Valorie works as a teacher's aid in a 6th grade classroom at a local elementary school.
They've been working on dividing fractions recently, and she spent about two hours yesterday working with one student trying to explain exactly how division of fractions works.
So I figured I'd toss it out to the blogsphere to see what people's answers are. How do you explain to a 6th grader that 1/2 divided by 1/4 is 2?
Please note that it's not sufficient to say: Division is the same as multiplication by the inverse, so when you divide two fractions, you take the second one, invert it, and multiply. That's stating division of fractions as an axiom, and not a reason.
In this case in particular, the teacher wants the students to be able to graphically show how it works.
I can do this with addition and subtraction of numbers (both positive and negative) using positions on a number line. Similarly, I can do multiplication of fractions graphically - you have a whole, divide it into 2 halves. When you multiply the half by a quarter, you are quartering the half, so you take the half, divide it into fours, and one of those fours is the answer.
But how do you do this for division?
My wife had to type this part because we have a bit of, um, discussion, about how simple this part is....
How can you explain to 9-11 year old kids why you multiply by the reciprocal without resorting to the axiom? It's easy to show graphically that 1/2 divided by 1/4 is 2 quarters because the kids can see that there are two quarters in one half. Equally so, the kids can understand that 1/4 divided by 1/2 is 1/2 of a half because the kids can see that only half of the half is covered by the original quarter. The problem comes in when their intuition goes out. They can solve it mathematically, but the teacher is unwilling to have them do the harder problems “on faith“ and the drawing is really confusing the kids. Having tried to draw the 5/8 divided by 3/10, I can assure you, it is quite challenging. And no, the teacher is not willing to keep the problems easy. And no, don't get me started on that aspect of this issue.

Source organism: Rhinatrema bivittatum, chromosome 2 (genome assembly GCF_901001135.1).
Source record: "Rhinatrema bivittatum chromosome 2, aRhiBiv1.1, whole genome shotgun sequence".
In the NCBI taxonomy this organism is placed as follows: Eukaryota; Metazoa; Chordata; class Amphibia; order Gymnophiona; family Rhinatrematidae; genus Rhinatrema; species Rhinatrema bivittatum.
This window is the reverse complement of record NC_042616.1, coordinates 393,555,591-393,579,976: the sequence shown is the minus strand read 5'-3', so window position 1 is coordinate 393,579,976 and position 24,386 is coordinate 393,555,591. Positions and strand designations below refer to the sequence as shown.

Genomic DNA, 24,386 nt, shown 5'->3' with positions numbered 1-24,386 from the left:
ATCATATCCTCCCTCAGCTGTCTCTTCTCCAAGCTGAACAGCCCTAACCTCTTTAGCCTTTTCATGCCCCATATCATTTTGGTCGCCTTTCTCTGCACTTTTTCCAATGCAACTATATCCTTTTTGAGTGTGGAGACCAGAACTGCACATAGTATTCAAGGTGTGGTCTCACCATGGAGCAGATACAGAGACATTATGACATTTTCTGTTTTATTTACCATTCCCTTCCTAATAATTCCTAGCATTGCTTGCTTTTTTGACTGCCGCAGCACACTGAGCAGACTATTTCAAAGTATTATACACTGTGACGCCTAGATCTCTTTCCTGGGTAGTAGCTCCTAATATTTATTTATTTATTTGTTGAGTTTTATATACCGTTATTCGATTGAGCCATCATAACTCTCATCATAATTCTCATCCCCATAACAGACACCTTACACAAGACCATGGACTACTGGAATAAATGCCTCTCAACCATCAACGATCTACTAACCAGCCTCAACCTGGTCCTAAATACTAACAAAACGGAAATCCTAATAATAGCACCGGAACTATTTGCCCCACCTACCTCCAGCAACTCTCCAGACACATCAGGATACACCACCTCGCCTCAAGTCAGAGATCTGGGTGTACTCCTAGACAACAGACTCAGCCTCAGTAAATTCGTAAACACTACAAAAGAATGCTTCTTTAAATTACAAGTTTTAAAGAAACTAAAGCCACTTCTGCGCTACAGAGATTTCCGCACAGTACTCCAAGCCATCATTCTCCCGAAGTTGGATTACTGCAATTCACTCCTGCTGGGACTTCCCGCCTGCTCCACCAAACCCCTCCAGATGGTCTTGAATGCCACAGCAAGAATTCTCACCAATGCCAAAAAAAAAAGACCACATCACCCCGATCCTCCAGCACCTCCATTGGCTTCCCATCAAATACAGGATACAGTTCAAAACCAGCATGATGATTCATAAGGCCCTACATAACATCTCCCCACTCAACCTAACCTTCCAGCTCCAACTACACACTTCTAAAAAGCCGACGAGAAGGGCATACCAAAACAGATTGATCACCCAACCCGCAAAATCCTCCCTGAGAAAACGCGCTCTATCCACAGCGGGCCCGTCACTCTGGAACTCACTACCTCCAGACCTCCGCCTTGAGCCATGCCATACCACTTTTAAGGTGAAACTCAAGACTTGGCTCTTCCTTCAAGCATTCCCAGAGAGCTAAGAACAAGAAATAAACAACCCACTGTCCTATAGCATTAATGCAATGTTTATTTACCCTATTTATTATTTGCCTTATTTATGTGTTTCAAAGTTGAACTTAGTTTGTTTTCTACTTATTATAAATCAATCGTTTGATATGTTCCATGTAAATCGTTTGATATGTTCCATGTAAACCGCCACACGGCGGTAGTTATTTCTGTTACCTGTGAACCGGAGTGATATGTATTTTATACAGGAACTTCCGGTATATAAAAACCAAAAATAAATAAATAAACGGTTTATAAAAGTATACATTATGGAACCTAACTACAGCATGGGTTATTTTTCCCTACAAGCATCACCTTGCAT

I'm a big fan that if one method of instruction isn't working, I try to find another way to explain the concept. I visited my usual math sites and found that most people don't try to graph this stuff until 10th grade or adulthood. Most of the sites have just had this “go on faith“ response (show the kids the easy ones, and let them “go on faith“ that it will hold true for all cases). I really wish I could figure out a way to show successive subtraction, but even that gets difficult on the more complicated examples.
What I am hoping is that someone out there can provide me with the “aha!“ I need to come up with a few more ways to explain this. What this has been teaching me is that I've been doing this “on faith“ most of my life and never stopped to think about why myself.
Any ideas/suggestions would be much appreciated.